over its projected lifetime?

My high school had a civic auditorium with instrumental and choral
rehearsal rooms, a WPA project that would date it to the 1930s. Both
rooms had built-in permanent risers, and we never thought anything
about it.

My undergrad school (1950s) had a dedicated band room with built-in
seated risers, and I can't really remember where the chorus rehearsed.

During my tenure as a grad student and an Instructor at Indiana, the
rehearsal rooms had to be all-purpose. The large instrumental
rehearsal rooms were flat floor. i believe that the rooms used for
choral rehearsals and conducting classes did have seated risers but
also plenty of flat floor space. The room used by the early music
ensemble had a flat floor suitable for multiple configurations.

Here there have been a number of setups, most of them compromises.
Before dedicated music facilties were built, the large Choral Union
rehearsed in a lecture hall with highly raked seating and the
conductor on the platform at the bottom. The smaller chamber choir
rehearsed in an all-purpose classroom with a flat floor. There was a
large instrumental room with a flat floor. My show ensemble
rehearsed in another building, and the large rehearsal room had been
customized by my predecesor. There were 3 levels of seated risers
constructed not with Wenger equipment but with plain old 4 x 8'
staging of different heighths, which then had been carpeted over.
One area had been left on a single raised level to accomodate a drum
set. At one end of the room we had a dance floor (flat), a wall of
dance mirrors, and space for a duplicate of the stage set we were
currently using for shows. It was remarkably flexible for a
dedicated setup. When we moved to a new building 12 years ago, we
got the suspended dance floor and wall of mirrors, but the seating
area was left flat so that classes could also be taught there.

Our classical choral ensembles rehearse in our Recital Salon, where
they most often perform, and can move from raked seating with the
conductor and piano down on the stage to a stage setup with or
without choral risers.

In other words, there are many possible configurations, all of which
have positive qualities to recommend them, and they don't necessarily
have to involve Wenger's well made but overpriced equipment.
Probably even more important than the question of risers is the
question of heating/cooling. School architects have an unhealthy
tendency to put in systems with fans operating in the rooms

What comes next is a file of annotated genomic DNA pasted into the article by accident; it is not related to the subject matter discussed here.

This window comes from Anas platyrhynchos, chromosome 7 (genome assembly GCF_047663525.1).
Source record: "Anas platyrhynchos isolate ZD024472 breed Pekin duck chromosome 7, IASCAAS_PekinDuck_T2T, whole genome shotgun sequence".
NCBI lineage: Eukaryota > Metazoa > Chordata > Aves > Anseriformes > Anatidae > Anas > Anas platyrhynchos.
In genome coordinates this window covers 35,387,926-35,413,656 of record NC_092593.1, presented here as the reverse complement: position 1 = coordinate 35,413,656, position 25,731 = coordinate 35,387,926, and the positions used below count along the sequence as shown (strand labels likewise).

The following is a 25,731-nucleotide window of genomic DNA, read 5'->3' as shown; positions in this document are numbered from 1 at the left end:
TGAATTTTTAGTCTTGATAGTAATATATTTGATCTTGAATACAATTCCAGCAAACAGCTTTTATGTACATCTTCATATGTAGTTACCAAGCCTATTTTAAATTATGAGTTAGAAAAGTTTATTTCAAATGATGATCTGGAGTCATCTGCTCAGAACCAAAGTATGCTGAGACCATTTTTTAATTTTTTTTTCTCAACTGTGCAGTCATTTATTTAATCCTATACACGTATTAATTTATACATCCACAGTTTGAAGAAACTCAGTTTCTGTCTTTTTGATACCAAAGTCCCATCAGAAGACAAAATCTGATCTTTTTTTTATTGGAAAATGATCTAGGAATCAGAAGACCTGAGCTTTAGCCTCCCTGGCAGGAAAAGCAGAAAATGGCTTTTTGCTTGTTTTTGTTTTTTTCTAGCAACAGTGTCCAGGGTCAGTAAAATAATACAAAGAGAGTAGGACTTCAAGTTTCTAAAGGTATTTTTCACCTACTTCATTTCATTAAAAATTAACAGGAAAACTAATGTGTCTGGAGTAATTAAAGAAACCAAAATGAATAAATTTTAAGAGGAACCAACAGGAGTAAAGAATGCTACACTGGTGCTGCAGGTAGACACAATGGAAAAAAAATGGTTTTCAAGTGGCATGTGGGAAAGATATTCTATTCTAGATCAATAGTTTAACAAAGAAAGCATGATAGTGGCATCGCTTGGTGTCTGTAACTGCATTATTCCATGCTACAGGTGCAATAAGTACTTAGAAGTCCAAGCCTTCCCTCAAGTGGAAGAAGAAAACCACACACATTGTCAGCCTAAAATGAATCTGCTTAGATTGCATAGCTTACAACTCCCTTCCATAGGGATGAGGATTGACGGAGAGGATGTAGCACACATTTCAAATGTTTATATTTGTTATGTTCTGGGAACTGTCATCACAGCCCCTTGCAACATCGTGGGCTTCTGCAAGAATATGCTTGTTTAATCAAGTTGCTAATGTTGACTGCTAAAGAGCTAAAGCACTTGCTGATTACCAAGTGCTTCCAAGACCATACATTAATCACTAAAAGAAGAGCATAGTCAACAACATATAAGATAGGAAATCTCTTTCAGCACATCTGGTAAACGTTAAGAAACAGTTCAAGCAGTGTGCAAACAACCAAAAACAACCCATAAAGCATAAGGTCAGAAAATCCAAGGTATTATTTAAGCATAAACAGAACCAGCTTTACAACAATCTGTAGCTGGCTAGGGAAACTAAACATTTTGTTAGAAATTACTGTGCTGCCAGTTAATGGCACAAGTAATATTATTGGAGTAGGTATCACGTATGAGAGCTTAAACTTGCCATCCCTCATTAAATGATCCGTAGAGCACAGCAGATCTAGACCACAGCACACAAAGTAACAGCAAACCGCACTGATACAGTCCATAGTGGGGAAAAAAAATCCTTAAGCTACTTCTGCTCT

themselves, creating background noise ranging from barely audible to
overwhelming. If you can get someone to recognize that problem, it
would be well worth fighting for a good solution.

John


--
John & Susie Howell
Virginia Tech Department of Music
Blacksburg, Virginia, U.S.A. 24061-0240
Vox (540) 231-8411 Fax (540) 231-5034
Mailto:John.Howell(a)vt.edu
http://www.music.vt.edu/faculty/howell/howell.html

--
on February 1, 2004 8:26pm


Kibcush(a)AOL.COM wrote:

>it would be a
>crime NOT to build in the risers. I mean...really,,,,in a building such as
>this, ONE ROOM could be devoted to Choral Music.
>
>
Give me a big room with a flat floor any day! The flexibility to put
your choir in a circle so they can hear one another, or smaller circles
organized by part, to do even a little bit of movement if you don't have
enough room to do full-blown Dalcroze stuff, to bring in standing risers
similar to what you would use in concert, etc., etc. far outweigh (IMHO)
ANYTHING that seated risers would provide. Seated risers are good for
taking attendance. If your choir can't see you, put you on the platform.

As soon as you've got platforms or built-in steps, you're stuck. You'll
be reluctant to go to the bother to fold up and remove the platforms
when you want some room to move, and you'll be unable to do so if the
floor is built with steps. This deprives you and your choir of an
amazingly good teaching tool. Being able to move (literally) makes
teaching phrasing, forward motion, even dynamics so much easier than
staying fixed in one spot and talking about it.

Just my $.02.



>
>
--
Dean Ekberg
Rochester, NY USA
dekberg(a)frontiernet.net